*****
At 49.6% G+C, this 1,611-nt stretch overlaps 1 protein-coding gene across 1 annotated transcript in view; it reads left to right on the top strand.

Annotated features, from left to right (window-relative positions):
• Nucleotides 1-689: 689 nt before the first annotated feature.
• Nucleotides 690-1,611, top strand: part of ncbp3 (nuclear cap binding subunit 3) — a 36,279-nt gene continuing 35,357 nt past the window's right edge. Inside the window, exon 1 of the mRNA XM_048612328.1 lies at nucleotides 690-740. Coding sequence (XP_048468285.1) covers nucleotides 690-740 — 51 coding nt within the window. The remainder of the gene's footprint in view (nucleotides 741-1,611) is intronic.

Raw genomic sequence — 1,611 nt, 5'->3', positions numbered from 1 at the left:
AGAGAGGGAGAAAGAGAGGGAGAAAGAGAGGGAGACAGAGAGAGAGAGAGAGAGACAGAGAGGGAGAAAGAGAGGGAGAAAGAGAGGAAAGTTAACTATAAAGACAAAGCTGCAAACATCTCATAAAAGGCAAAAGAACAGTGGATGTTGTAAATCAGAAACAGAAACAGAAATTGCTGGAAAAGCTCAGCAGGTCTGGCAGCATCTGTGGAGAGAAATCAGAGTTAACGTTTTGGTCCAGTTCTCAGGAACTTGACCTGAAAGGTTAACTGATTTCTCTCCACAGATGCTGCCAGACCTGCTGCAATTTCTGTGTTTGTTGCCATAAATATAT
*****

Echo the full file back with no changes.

At 49.6% G+C, this 1,611-nt stretch overlaps 1 protein-coding gene across 1 annotated transcript in view; it reads left to right on the top strand.

Annotated features, from left to right (window-relative positions):
• Nucleotides 1-689: 689 nt before the first annotated feature.
• Nucleotides 690-1,611, top strand: part of ncbp3 (nuclear cap binding subunit 3) — a 36,279-nt gene continuing 35,357 nt past the window's right edge. Inside the window, exon 1 of the mRNA XM_048612328.1 lies at nucleotides 690-740. Coding sequence (XP_048468285.1) covers nucleotides 690-740 — 51 coding nt within the window. The remainder of the gene's footprint in view (nucleotides 741-1,611) is intronic.

Raw genomic sequence — 1,611 nt, 5'->3', positions numbered from 1 at the left:
AGAGAGGGAGAAAGAGAGGGAGAAAGAGAGGGAGACAGAGAGAGAGAGAGAGAGACAGAGAGGGAGAAAGAGAGGGAGAAAGAGAGGAAAGTTAACTATAAAGACAAAGCTGCAAACATCTCATAAAAGGCAAAAGAACAGTGGATGTTGTAAATCAGAAACAGAAACAGAAATTGCTGGAAAAGCTCAGCAGGTCTGGCAGCATCTGTGGAGAGAAATCAGAGTTAACGTTTTGGTCCAGTTCTCAGGAACTTGACCTGAAAGGTTAACTGATTTCTCTCCACAGATGCTGCCAGACCTGCTGCAATTTCTGTGTTTGTTGCCATAAATATAT